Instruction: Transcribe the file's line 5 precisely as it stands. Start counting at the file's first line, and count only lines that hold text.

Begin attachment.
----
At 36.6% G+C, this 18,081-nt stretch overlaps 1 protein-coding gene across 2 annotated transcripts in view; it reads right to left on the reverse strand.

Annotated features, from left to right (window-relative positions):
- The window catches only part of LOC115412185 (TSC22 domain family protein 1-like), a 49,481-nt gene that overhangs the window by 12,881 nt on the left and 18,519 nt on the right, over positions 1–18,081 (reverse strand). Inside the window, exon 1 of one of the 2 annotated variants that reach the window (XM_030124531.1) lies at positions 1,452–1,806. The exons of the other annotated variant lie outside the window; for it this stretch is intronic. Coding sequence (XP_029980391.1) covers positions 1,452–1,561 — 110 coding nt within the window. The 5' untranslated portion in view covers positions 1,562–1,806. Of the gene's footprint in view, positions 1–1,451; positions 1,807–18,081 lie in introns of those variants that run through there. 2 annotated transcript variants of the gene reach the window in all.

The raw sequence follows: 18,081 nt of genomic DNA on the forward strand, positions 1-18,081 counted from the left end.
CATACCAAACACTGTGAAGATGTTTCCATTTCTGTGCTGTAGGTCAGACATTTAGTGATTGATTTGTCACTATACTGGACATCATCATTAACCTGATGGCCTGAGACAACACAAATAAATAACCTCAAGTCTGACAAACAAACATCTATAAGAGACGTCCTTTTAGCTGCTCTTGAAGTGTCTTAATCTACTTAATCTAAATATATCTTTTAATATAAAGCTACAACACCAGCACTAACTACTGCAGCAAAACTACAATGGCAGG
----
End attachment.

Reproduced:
CATACCAAACACTGTGAAGATGTTTCCATTTCTGTGCTGTAGGTCAGACATTTAGTGATTGATTTGTCACTATACTGGACATCATCATTAACCTGATGGCCTGAGACAACACAAATAAATAACCTCAAGTCTGACAAACAAACATCTATAAGAGACGTCCTTTTAGCTGCTCTTGAAGTGTCTTAATCTACTTAATCTAAATATATCTTTTAATATAAAGCTACAACACCAGCACTAACTACTGCAGCAAAACTACAATGGCAGG